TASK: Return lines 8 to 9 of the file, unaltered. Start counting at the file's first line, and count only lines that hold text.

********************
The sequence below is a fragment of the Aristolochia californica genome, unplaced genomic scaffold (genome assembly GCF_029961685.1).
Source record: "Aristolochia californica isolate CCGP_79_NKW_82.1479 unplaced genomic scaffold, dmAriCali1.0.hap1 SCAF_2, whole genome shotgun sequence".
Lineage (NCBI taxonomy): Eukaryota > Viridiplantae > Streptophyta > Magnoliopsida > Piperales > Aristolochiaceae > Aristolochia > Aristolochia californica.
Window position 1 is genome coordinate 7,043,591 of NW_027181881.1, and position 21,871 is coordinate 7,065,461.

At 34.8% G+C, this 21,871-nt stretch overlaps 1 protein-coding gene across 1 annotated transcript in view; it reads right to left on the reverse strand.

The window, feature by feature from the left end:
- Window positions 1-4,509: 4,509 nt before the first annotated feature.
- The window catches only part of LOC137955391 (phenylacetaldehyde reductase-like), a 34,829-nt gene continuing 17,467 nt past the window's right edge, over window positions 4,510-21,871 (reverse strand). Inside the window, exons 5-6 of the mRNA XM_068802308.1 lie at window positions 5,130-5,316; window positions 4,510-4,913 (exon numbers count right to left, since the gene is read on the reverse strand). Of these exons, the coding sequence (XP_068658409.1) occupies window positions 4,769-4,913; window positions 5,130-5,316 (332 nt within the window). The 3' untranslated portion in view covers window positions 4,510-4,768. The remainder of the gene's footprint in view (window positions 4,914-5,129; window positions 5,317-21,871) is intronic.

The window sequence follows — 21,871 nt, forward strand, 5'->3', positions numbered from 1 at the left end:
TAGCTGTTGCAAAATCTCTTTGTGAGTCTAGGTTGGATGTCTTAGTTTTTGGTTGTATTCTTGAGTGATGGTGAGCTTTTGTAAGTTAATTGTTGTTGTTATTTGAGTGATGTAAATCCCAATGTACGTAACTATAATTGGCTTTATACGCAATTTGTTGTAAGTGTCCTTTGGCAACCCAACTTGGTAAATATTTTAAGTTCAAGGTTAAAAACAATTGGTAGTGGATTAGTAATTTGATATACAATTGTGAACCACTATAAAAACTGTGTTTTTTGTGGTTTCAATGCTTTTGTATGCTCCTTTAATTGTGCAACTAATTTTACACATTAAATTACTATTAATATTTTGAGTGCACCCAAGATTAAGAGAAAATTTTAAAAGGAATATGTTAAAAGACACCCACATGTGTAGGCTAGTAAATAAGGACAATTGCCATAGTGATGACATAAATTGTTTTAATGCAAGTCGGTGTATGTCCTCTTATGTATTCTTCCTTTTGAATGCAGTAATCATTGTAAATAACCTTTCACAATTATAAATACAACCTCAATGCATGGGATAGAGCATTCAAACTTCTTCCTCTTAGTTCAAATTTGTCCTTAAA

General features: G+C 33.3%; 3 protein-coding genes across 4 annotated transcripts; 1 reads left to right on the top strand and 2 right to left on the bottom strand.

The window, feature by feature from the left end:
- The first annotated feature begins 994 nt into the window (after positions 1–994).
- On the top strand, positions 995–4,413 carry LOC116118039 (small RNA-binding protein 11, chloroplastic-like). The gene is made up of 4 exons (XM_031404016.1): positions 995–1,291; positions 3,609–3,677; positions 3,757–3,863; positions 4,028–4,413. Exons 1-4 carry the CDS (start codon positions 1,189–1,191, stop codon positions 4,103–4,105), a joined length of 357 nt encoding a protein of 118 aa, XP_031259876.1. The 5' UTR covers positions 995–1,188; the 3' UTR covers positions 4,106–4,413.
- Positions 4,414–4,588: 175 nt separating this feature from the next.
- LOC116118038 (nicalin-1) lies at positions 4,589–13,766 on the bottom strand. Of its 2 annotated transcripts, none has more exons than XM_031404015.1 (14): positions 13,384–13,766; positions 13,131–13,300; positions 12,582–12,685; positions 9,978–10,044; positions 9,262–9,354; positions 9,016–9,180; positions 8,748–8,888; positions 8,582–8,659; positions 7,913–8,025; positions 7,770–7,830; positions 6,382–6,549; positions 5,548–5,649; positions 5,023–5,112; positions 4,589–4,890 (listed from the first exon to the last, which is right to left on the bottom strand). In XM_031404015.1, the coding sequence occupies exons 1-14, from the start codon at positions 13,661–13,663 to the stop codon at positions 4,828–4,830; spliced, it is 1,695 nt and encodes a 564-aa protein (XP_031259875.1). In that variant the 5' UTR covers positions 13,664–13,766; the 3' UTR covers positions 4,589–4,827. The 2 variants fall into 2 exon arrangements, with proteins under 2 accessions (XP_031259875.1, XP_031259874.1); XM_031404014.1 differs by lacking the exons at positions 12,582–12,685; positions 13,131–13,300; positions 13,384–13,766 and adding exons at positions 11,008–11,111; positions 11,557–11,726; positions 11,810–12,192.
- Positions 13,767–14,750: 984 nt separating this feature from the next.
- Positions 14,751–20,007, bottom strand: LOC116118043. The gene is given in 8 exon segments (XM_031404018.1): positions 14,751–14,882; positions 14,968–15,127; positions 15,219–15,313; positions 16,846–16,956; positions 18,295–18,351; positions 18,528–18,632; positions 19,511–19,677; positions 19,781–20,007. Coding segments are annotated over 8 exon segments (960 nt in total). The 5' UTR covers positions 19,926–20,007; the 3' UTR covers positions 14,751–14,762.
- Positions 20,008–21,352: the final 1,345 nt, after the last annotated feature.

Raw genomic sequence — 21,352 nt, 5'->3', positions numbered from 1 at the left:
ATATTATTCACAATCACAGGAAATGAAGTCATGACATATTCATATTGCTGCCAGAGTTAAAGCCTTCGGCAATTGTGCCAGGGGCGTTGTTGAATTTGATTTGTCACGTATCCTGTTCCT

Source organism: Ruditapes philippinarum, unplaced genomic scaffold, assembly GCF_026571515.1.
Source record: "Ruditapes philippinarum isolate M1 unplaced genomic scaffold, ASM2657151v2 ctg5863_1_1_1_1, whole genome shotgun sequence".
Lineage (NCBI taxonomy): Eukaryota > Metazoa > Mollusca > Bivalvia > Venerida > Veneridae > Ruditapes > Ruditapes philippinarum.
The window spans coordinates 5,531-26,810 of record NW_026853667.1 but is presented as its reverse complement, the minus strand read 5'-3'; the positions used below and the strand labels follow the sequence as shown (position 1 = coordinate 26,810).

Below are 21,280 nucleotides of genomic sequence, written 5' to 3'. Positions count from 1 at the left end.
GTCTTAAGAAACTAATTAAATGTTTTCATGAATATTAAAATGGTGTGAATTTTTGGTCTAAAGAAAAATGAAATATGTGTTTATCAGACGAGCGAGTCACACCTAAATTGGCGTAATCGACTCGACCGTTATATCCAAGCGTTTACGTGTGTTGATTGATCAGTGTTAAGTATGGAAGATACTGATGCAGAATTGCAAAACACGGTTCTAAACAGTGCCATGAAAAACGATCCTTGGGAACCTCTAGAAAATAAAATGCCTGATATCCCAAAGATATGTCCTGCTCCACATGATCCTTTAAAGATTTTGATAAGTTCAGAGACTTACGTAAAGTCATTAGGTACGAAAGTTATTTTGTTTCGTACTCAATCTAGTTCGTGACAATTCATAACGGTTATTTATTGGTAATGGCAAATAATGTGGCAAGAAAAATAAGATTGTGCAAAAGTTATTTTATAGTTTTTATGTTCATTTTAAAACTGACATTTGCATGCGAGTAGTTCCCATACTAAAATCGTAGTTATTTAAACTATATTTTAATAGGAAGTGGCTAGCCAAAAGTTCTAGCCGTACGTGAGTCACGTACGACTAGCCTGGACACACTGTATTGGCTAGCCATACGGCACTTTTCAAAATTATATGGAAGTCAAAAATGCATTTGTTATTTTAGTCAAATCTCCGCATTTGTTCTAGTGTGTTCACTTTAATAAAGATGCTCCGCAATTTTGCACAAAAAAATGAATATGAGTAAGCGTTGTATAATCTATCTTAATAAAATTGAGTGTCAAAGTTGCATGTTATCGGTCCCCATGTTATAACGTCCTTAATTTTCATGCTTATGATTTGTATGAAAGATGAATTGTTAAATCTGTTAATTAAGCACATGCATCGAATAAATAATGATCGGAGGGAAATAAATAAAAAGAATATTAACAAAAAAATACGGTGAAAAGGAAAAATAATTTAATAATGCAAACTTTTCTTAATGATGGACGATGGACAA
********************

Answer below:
- The window catches only part of LOC137955391 (phenylacetaldehyde reductase-like), a 34,829-nt gene continuing 17,467 nt past the window's right edge, over window positions 4,510-21,871 (reverse strand). Inside the window, exons 5-6 of the mRNA XM_068802308.1 lie at window positions 5,130-5,316; window positions 4,510-4,913 (exon numbers count right to left, since the gene is read on the reverse strand). Of these exons, the coding sequence (XP_068658409.1) occupies window positions 4,769-4,913; window positions 5,130-5,316 (332 nt within the window). The 3' untranslated portion in view covers window positions 4,510-4,768. The remainder of the gene's footprint in view (window positions 4,914-5,129; window positions 5,317-21,871) is intronic.

The window sequence follows — 21,871 nt, forward strand, 5'->3', positions numbered from 1 at the left end: